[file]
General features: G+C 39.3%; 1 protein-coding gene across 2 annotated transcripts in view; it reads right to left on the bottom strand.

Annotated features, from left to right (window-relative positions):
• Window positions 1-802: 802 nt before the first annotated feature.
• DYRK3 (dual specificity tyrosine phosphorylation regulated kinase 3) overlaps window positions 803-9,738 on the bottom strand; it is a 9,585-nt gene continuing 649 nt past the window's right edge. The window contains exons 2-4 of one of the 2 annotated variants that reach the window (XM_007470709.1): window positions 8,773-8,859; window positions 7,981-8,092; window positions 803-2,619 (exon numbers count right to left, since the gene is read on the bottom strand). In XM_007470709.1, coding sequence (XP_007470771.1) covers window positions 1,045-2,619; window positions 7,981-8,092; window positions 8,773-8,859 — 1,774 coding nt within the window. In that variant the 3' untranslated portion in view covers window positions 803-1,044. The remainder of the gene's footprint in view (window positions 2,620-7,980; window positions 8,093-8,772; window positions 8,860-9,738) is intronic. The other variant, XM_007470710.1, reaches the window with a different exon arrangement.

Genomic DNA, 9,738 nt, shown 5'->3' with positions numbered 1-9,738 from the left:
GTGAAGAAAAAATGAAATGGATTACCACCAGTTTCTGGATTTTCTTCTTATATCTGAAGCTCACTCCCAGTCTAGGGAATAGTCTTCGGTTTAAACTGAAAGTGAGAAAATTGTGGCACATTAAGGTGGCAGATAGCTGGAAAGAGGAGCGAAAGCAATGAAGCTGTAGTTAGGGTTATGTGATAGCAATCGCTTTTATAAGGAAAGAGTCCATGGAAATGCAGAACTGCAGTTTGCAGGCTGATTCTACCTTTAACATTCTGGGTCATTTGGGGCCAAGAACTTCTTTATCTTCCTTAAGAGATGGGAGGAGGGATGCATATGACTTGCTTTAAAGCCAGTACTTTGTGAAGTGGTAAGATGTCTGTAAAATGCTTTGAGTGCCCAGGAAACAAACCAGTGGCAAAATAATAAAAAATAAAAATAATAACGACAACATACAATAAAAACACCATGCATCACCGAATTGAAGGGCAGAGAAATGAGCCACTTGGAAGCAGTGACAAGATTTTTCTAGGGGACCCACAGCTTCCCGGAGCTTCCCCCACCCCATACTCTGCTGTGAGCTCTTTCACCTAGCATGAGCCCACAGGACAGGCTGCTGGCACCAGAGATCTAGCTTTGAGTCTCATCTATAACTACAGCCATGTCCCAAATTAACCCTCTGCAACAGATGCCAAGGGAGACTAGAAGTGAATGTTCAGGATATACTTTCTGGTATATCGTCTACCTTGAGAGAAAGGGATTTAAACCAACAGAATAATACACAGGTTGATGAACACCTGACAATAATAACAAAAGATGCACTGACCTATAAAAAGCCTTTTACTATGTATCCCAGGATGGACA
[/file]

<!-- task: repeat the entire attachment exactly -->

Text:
General features: G+C 39.3%; 1 protein-coding gene across 2 annotated transcripts in view; it reads right to left on the bottom strand.

Annotated features, from left to right (window-relative positions):
• Window positions 1-802: 802 nt before the first annotated feature.
• DYRK3 (dual specificity tyrosine phosphorylation regulated kinase 3) overlaps window positions 803-9,738 on the bottom strand; it is a 9,585-nt gene continuing 649 nt past the window's right edge. The window contains exons 2-4 of one of the 2 annotated variants that reach the window (XM_007470709.1): window positions 8,773-8,859; window positions 7,981-8,092; window positions 803-2,619 (exon numbers count right to left, since the gene is read on the bottom strand). In XM_007470709.1, coding sequence (XP_007470771.1) covers window positions 1,045-2,619; window positions 7,981-8,092; window positions 8,773-8,859 — 1,774 coding nt within the window. In that variant the 3' untranslated portion in view covers window positions 803-1,044. The remainder of the gene's footprint in view (window positions 2,620-7,980; window positions 8,093-8,772; window positions 8,860-9,738) is intronic. The other variant, XM_007470710.1, reaches the window with a different exon arrangement.

Genomic DNA, 9,738 nt, shown 5'->3' with positions numbered 1-9,738 from the left:
GTGAAGAAAAAATGAAATGGATTACCACCAGTTTCTGGATTTTCTTCTTATATCTGAAGCTCACTCCCAGTCTAGGGAATAGTCTTCGGTTTAAACTGAAAGTGAGAAAATTGTGGCACATTAAGGTGGCAGATAGCTGGAAAGAGGAGCGAAAGCAATGAAGCTGTAGTTAGGGTTATGTGATAGCAATCGCTTTTATAAGGAAAGAGTCCATGGAAATGCAGAACTGCAGTTTGCAGGCTGATTCTACCTTTAACATTCTGGGTCATTTGGGGCCAAGAACTTCTTTATCTTCCTTAAGAGATGGGAGGAGGGATGCATATGACTTGCTTTAAAGCCAGTACTTTGTGAAGTGGTAAGATGTCTGTAAAATGCTTTGAGTGCCCAGGAAACAAACCAGTGGCAAAATAATAAAAAATAAAAATAATAACGACAACATACAATAAAAACACCATGCATCACCGAATTGAAGGGCAGAGAAATGAGCCACTTGGAAGCAGTGACAAGATTTTTCTAGGGGACCCACAGCTTCCCGGAGCTTCCCCCACCCCATACTCTGCTGTGAGCTCTTTCACCTAGCATGAGCCCACAGGACAGGCTGCTGGCACCAGAGATCTAGCTTTGAGTCTCATCTATAACTACAGCCATGTCCCAAATTAACCCTCTGCAACAGATGCCAAGGGAGACTAGAAGTGAATGTTCAGGATATACTTTCTGGTATATCGTCTACCTTGAGAGAAAGGGATTTAAACCAACAGAATAATACACAGGTTGATGAACACCTGACAATAATAACAAAAGATGCACTGACCTATAAAAAGCCTTTTACTATGTATCCCAGGATGGACA